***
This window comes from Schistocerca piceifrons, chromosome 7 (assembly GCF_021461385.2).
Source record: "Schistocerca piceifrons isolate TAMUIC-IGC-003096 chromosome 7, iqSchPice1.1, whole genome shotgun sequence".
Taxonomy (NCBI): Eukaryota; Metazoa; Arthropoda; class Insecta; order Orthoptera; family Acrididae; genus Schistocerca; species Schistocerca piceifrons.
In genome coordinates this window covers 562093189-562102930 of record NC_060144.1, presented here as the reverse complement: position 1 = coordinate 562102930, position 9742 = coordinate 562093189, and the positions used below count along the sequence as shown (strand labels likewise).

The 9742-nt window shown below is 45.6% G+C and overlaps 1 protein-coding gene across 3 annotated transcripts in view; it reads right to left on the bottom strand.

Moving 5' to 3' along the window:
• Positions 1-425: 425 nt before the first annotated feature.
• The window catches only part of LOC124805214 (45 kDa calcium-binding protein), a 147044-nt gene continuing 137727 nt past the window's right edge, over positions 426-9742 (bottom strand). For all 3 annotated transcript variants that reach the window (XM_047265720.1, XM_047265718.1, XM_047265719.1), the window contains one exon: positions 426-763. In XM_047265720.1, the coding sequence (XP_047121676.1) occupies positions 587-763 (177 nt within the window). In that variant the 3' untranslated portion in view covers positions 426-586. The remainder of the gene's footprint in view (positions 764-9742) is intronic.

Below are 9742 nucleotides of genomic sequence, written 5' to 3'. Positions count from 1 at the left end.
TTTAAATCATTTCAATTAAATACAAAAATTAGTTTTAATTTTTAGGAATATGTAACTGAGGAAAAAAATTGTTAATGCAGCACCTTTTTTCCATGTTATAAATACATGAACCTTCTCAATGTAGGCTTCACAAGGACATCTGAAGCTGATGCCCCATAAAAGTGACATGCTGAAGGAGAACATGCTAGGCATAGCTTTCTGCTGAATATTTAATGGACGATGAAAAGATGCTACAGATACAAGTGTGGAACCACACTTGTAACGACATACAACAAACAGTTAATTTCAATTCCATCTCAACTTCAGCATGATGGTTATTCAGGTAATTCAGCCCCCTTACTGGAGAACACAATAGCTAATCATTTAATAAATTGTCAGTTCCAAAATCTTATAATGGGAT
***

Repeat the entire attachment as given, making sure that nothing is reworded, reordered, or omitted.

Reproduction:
This window comes from Schistocerca piceifrons, chromosome 7 (assembly GCF_021461385.2).
Source record: "Schistocerca piceifrons isolate TAMUIC-IGC-003096 chromosome 7, iqSchPice1.1, whole genome shotgun sequence".
Taxonomy (NCBI): Eukaryota; Metazoa; Arthropoda; class Insecta; order Orthoptera; family Acrididae; genus Schistocerca; species Schistocerca piceifrons.
In genome coordinates this window covers 562093189-562102930 of record NC_060144.1, presented here as the reverse complement: position 1 = coordinate 562102930, position 9742 = coordinate 562093189, and the positions used below count along the sequence as shown (strand labels likewise).

The 9742-nt window shown below is 45.6% G+C and overlaps 1 protein-coding gene across 3 annotated transcripts in view; it reads right to left on the bottom strand.

Moving 5' to 3' along the window:
• Positions 1-425: 425 nt before the first annotated feature.
• The window catches only part of LOC124805214 (45 kDa calcium-binding protein), a 147044-nt gene continuing 137727 nt past the window's right edge, over positions 426-9742 (bottom strand). For all 3 annotated transcript variants that reach the window (XM_047265720.1, XM_047265718.1, XM_047265719.1), the window contains one exon: positions 426-763. In XM_047265720.1, the coding sequence (XP_047121676.1) occupies positions 587-763 (177 nt within the window). In that variant the 3' untranslated portion in view covers positions 426-586. The remainder of the gene's footprint in view (positions 764-9742) is intronic.

Below are 9742 nucleotides of genomic sequence, written 5' to 3'. Positions count from 1 at the left end.
TTTAAATCATTTCAATTAAATACAAAAATTAGTTTTAATTTTTAGGAATATGTAACTGAGGAAAAAAATTGTTAATGCAGCACCTTTTTTCCATGTTATAAATACATGAACCTTCTCAATGTAGGCTTCACAAGGACATCTGAAGCTGATGCCCCATAAAAGTGACATGCTGAAGGAGAACATGCTAGGCATAGCTTTCTGCTGAATATTTAATGGACGATGAAAAGATGCTACAGATACAAGTGTGGAACCACACTTGTAACGACATACAACAAACAGTTAATTTCAATTCCATCTCAACTTCAGCATGATGGTTATTCAGGTAATTCAGCCCCCTTACTGGAGAACACAATAGCTAATCATTTAATAAATTGTCAGTTCCAAAATCTTATAATGGGAT